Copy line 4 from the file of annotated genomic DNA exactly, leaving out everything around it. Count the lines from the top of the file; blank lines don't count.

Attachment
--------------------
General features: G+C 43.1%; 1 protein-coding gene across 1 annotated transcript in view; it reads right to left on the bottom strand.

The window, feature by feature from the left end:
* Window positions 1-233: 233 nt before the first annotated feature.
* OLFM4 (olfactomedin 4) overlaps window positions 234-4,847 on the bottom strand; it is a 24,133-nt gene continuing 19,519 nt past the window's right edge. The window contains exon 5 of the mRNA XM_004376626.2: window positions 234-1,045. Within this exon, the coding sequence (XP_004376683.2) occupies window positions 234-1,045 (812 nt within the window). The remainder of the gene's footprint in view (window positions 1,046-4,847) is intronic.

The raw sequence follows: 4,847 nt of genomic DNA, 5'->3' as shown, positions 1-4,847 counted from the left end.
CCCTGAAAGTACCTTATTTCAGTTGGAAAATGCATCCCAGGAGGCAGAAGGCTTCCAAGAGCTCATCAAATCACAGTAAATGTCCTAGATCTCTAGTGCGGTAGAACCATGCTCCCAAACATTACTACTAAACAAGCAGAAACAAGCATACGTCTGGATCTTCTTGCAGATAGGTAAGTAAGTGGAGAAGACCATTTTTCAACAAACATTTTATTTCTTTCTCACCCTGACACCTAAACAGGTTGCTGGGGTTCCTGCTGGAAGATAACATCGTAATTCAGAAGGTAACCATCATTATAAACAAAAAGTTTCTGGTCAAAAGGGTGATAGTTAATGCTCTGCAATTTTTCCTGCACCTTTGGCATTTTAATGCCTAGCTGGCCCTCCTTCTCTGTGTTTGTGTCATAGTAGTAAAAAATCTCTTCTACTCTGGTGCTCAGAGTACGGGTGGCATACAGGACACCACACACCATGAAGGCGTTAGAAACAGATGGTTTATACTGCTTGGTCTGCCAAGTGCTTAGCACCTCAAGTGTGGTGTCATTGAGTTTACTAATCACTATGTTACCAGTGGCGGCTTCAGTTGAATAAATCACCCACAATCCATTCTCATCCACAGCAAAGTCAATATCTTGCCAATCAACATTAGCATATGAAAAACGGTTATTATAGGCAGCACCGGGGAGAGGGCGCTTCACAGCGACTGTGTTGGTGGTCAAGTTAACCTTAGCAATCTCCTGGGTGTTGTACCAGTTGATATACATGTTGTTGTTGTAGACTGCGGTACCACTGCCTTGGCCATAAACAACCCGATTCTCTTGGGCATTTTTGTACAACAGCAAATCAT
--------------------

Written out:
* OLFM4 (olfactomedin 4) overlaps window positions 234-4,847 on the bottom strand; it is a 24,133-nt gene continuing 19,519 nt past the window's right edge. The window contains exon 5 of the mRNA XM_004376626.2: window positions 234-1,045. Within this exon, the coding sequence (XP_004376683.2) occupies window positions 234-1,045 (812 nt within the window). The remainder of the gene's footprint in view (window positions 1,046-4,847) is intronic.